Stand Up and Work Together

Maybe it’s a good thing. For three-quarters of a century, Americans have been taking it easy. Oh, I remember the civil rights struggle and the horrors of the “American War,” as many Vietnamese call it, and the Cold War, but through it all, the Federal Government was, in general, our friend, handing out gifts and trying to make life easier for us, even if only partly out of conviction, partly to bribe us into tolerating the abuses and excesses of the rich.

No more. Now we Americans are going to have to learn self-reliance…not selfish individualism but networked, self-organizing self-reliance, security achieved by cooperating for the common good. Do we want equality? Start by treating each other decently. Do we want clean air to breathe? Start by using less energy. Do we want protection from self-serving corporate greed? Demand that the legal concept of eminent domain, which is being used to allow pipeline corporations to rampage across America, be redefined truly to function for the PUBLIC, not private, good. Do we want government that protects our liberty? Educate ourselves about the meaning of liberty: read Madison on the meaning of democracy, learn what our state district attorneys are doing, and vote for district attorneys and judges who stand up for human rights. Do we want responsive Congressmen? Demand and vote for candidates supporting such reforms as recall—the legal right of the population to fire a bad politician. And always, always demand transparency by our elected officials. Why should Big Oil be permitted to force citizens to sell their land to make space for a pipeline? Why are these decisions made in backrooms? If it is arguably in the national interest, then politicians should be bragging about it…and providing time for citizens to participate in the decision-making process.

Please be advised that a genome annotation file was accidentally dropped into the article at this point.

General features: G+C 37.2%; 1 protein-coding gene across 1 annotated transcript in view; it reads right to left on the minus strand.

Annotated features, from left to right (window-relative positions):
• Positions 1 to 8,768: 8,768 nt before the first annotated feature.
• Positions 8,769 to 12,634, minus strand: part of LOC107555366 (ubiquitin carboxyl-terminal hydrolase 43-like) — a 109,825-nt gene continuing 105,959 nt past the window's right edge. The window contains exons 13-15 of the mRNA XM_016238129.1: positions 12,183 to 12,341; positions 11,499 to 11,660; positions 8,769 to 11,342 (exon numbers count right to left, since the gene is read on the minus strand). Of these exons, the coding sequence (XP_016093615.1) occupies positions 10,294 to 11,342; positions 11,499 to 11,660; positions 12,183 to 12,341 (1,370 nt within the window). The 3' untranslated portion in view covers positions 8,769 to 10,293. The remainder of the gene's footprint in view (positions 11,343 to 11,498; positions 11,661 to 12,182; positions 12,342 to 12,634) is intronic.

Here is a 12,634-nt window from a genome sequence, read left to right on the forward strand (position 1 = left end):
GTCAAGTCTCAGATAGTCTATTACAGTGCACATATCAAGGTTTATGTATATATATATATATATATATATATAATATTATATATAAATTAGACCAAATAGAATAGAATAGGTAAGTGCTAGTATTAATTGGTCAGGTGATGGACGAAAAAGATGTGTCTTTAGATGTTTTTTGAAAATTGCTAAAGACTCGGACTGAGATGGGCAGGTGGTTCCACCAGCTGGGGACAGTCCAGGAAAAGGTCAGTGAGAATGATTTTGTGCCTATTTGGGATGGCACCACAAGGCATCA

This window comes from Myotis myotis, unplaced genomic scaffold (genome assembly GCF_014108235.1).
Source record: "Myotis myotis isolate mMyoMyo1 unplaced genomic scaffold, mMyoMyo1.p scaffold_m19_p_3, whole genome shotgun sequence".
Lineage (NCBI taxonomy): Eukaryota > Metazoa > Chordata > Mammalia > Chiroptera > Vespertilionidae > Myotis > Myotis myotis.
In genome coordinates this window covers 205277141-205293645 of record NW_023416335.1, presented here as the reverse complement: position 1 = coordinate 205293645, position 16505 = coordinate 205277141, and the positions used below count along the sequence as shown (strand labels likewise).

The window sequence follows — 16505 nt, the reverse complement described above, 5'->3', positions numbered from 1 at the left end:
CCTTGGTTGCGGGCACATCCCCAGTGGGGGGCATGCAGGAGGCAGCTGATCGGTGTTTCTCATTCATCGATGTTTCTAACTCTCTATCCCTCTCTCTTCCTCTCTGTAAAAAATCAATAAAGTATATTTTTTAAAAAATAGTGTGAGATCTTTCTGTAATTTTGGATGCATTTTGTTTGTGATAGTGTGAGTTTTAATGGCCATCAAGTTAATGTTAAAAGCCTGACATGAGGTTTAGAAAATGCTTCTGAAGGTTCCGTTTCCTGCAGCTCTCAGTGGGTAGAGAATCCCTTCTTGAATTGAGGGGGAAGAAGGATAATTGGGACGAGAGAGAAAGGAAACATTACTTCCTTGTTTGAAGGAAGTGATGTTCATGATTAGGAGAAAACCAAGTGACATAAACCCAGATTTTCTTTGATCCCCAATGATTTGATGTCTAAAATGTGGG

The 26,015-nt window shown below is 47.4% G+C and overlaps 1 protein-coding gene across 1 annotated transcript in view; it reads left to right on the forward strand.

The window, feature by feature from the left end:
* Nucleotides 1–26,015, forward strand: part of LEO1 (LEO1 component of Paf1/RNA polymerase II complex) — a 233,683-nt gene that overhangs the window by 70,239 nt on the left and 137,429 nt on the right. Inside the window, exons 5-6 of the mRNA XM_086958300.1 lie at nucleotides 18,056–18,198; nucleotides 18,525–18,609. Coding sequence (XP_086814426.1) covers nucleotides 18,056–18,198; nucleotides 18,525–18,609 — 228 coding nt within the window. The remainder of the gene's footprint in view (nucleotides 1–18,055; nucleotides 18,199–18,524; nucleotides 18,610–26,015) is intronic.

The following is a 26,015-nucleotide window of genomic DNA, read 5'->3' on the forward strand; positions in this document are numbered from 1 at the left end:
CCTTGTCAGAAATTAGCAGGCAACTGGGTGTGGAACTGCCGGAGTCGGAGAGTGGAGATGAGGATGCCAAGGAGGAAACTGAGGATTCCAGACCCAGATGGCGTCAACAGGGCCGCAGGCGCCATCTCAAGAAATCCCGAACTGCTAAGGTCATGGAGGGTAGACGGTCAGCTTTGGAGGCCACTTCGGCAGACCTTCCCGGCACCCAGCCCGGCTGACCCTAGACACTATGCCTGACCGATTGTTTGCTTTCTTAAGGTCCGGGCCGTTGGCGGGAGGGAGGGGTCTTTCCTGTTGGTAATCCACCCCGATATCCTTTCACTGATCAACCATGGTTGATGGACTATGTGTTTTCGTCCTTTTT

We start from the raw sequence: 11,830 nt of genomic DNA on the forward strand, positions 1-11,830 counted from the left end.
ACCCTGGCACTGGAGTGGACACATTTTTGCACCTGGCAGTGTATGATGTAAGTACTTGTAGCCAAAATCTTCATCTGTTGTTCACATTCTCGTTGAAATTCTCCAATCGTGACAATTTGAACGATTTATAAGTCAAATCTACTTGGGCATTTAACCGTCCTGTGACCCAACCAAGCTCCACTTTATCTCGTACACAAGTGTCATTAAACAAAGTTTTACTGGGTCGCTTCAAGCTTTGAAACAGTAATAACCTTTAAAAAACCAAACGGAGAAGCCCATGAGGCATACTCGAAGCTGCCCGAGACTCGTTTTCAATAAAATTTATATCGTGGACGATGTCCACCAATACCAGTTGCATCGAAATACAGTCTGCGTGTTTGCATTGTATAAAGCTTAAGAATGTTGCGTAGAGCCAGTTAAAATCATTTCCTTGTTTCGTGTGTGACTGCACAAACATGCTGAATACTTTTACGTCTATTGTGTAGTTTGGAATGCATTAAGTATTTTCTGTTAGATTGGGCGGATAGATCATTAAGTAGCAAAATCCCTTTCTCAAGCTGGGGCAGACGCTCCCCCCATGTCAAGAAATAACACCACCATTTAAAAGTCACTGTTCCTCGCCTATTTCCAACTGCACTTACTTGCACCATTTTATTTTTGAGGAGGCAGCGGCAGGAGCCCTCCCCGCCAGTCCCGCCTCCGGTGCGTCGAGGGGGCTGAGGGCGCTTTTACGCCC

Cities addicted to Federal handouts will have to figure out ways to take care of themselves, and we certainly do not want Detroit (or Cochibamba) to be the model. Admit that the neo-liberal policy of protecting the wealth of the rich first that has been favored by both conservative parties over most of the last 50 years is the source of our current mess. Recognize that Trump is absolutely correct in asserting that America needs a better model. America needs a socio-economic vision better than either neo-liberalism or Federal care and feeding. Trump may not have the answer, but he has identified the failure of past leadership. Now it is up to us, on the ground, in our neighborhoods, to transcend the outdated debates so useful to the old, self-serving two-party structure and come up with an answer for the good of the whole society.

Earth Day got it right, but we Americans, we oh so very comfortable Americans, did not commit ourselves. The Occupy Movement got it right, but again mainstream Americans turned their backs. The anti-Vietnam War movement showed us all a thing or two, but anti-war thinking was nowhere to be found at the beginning of the 21st century. Teachers, police, and firemen in Wisconsin demonstrating in frigid cold came very close to taking back their state. Bernie’s attempt to transform the old Democratic Party into a new party of the future only missed by a hair. Then came the Women’s March: a breathtaking sign that now, at last, Americans are waking up.